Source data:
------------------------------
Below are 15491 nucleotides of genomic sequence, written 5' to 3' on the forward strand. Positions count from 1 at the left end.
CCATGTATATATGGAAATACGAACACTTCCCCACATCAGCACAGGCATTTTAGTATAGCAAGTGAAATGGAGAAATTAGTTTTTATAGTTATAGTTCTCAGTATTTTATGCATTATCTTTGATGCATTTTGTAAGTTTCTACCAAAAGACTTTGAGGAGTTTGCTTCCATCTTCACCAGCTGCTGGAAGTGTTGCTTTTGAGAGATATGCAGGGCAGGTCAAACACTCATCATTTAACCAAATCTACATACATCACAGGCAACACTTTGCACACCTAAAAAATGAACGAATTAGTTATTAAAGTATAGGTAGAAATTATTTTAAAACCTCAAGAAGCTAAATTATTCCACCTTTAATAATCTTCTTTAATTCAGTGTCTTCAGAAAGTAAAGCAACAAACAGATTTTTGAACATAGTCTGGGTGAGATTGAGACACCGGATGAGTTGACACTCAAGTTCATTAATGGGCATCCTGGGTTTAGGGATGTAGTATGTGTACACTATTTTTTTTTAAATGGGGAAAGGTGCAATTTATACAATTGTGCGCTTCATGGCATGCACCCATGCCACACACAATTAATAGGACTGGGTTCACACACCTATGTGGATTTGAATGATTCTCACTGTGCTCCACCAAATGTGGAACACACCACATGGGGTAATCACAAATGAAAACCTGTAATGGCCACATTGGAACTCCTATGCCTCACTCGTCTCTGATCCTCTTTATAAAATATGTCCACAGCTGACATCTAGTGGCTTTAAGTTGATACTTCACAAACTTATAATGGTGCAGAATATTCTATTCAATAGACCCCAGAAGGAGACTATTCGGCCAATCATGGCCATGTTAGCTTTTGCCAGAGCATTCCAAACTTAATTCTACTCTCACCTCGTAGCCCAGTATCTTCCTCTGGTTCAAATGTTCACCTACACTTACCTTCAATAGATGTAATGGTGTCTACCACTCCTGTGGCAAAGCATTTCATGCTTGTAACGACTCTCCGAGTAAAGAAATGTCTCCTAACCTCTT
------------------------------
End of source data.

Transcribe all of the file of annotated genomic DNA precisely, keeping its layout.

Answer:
Below are 15491 nucleotides of genomic sequence, written 5' to 3' on the forward strand. Positions count from 1 at the left end.
CCATGTATATATGGAAATACGAACACTTCCCCACATCAGCACAGGCATTTTAGTATAGCAAGTGAAATGGAGAAATTAGTTTTTATAGTTATAGTTCTCAGTATTTTATGCATTATCTTTGATGCATTTTGTAAGTTTCTACCAAAAGACTTTGAGGAGTTTGCTTCCATCTTCACCAGCTGCTGGAAGTGTTGCTTTTGAGAGATATGCAGGGCAGGTCAAACACTCATCATTTAACCAAATCTACATACATCACAGGCAACACTTTGCACACCTAAAAAATGAACGAATTAGTTATTAAAGTATAGGTAGAAATTATTTTAAAACCTCAAGAAGCTAAATTATTCCACCTTTAATAATCTTCTTTAATTCAGTGTCTTCAGAAAGTAAAGCAACAAACAGATTTTTGAACATAGTCTGGGTGAGATTGAGACACCGGATGAGTTGACACTCAAGTTCATTAATGGGCATCCTGGGTTTAGGGATGTAGTATGTGTACACTATTTTTTTTTAAATGGGGAAAGGTGCAATTTATACAATTGTGCGCTTCATGGCATGCACCCATGCCACACACAATTAATAGGACTGGGTTCACACACCTATGTGGATTTGAATGATTCTCACTGTGCTCCACCAAATGTGGAACACACCACATGGGGTAATCACAAATGAAAACCTGTAATGGCCACATTGGAACTCCTATGCCTCACTCGTCTCTGATCCTCTTTATAAAATATGTCCACAGCTGACATCTAGTGGCTTTAAGTTGATACTTCACAAACTTATAATGGTGCAGAATATTCTATTCAATAGACCCCAGAAGGAGACTATTCGGCCAATCATGGCCATGTTAGCTTTTGCCAGAGCATTCCAAACTTAATTCTACTCTCACCTCGTAGCCCAGTATCTTCCTCTGGTTCAAATGTTCACCTACACTTACCTTCAATAGATGTAATGGTGTCTACCACTCCTGTGGCAAAGCATTTCATGCTTGTAACGACTCTCCGAGTAAAGAAATGTCTCCTAACCTCTT